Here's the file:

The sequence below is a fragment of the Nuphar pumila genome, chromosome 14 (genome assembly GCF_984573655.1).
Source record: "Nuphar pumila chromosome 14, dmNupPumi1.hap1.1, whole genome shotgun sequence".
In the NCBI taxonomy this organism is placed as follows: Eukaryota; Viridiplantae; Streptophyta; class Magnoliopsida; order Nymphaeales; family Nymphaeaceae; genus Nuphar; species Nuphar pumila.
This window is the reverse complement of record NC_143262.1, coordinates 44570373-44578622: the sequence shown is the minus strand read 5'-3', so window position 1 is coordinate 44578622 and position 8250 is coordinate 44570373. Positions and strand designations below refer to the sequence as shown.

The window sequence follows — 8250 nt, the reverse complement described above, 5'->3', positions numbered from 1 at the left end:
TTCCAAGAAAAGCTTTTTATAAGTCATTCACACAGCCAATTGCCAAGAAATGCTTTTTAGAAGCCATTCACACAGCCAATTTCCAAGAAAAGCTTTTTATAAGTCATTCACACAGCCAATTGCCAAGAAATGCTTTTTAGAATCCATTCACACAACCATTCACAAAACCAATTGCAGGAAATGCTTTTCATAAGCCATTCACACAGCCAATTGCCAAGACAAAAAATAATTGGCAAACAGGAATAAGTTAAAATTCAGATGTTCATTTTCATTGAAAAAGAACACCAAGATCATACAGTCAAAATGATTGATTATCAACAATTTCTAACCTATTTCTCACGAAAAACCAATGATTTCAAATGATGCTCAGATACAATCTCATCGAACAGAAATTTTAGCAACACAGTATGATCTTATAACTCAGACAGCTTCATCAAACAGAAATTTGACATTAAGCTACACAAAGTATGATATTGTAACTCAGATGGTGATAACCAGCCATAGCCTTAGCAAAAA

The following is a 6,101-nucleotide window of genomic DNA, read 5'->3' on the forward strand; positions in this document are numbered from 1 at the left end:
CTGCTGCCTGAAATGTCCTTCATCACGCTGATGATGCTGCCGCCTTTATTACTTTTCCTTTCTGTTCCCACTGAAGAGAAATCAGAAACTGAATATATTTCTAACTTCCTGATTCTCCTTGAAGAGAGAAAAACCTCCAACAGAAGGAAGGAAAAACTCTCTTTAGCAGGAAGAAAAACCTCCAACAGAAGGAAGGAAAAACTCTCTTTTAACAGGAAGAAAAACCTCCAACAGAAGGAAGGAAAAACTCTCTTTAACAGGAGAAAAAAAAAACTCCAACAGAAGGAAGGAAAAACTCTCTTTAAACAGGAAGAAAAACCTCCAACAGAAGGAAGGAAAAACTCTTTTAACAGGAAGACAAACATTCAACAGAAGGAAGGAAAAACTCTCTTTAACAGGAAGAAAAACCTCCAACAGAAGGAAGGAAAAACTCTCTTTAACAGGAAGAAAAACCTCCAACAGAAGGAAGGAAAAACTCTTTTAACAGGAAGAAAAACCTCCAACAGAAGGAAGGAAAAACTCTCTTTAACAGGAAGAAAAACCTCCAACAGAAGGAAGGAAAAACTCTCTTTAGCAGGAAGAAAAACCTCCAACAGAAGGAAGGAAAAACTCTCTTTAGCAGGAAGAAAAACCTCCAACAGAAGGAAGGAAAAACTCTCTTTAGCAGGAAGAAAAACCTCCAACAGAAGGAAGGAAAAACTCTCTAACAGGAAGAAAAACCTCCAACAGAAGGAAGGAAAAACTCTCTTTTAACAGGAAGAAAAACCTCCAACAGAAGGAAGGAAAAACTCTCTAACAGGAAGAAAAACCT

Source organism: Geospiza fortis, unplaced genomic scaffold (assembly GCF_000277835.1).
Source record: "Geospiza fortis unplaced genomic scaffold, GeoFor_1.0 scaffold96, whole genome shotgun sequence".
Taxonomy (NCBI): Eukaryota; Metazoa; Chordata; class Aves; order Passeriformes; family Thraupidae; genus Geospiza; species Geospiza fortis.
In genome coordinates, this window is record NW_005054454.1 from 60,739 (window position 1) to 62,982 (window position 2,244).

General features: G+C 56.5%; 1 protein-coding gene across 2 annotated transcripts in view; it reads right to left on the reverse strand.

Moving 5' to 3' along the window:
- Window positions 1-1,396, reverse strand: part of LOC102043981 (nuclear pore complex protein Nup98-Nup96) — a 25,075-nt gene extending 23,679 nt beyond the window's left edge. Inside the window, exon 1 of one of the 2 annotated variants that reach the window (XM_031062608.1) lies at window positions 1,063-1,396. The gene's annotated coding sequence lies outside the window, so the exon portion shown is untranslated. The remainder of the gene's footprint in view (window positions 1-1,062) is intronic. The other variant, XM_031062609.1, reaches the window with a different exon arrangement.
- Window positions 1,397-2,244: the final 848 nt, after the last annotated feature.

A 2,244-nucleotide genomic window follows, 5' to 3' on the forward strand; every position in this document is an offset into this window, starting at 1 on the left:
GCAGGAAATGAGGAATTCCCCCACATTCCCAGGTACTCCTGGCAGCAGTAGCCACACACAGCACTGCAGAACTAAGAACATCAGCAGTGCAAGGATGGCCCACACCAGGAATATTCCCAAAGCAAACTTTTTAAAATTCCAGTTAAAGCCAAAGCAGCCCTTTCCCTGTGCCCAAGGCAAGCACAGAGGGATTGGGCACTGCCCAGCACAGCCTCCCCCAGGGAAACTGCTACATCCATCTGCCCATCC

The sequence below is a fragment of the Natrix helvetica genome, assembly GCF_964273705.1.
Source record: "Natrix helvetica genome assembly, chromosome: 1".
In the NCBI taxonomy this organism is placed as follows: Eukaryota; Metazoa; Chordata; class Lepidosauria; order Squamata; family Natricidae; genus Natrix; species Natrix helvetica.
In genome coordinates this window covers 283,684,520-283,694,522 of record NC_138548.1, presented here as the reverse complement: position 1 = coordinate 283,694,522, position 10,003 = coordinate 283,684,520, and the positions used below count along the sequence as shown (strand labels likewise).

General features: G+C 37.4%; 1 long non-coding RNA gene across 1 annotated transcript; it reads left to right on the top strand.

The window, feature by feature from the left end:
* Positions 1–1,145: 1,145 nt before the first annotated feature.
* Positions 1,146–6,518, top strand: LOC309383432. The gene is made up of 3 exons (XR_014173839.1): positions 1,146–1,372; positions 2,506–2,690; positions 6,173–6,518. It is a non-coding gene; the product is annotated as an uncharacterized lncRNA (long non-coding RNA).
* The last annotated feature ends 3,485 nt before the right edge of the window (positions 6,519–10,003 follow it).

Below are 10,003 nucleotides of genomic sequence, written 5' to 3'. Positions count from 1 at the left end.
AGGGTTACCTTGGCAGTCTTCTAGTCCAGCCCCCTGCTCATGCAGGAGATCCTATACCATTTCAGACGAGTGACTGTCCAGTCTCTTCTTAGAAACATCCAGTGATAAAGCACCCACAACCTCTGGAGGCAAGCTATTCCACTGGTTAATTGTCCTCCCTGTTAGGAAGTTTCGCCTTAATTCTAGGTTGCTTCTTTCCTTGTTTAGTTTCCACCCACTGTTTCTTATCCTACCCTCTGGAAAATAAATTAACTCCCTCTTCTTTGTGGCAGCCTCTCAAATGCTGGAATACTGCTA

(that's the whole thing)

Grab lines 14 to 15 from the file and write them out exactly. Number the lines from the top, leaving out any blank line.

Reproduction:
Moving 5' to 3' along the window:
- Window positions 1-1,396, reverse strand: part of LOC102043981 (nuclear pore complex protein Nup98-Nup96) — a 25,075-nt gene extending 23,679 nt beyond the window's left edge. Inside the window, exon 1 of one of the 2 annotated variants that reach the window (XM_031062608.1) lies at window positions 1,063-1,396. The gene's annotated coding sequence lies outside the window, so the exon portion shown is untranslated. The remainder of the gene's footprint in view (window positions 1-1,062) is intronic. The other variant, XM_031062609.1, reaches the window with a different exon arrangement.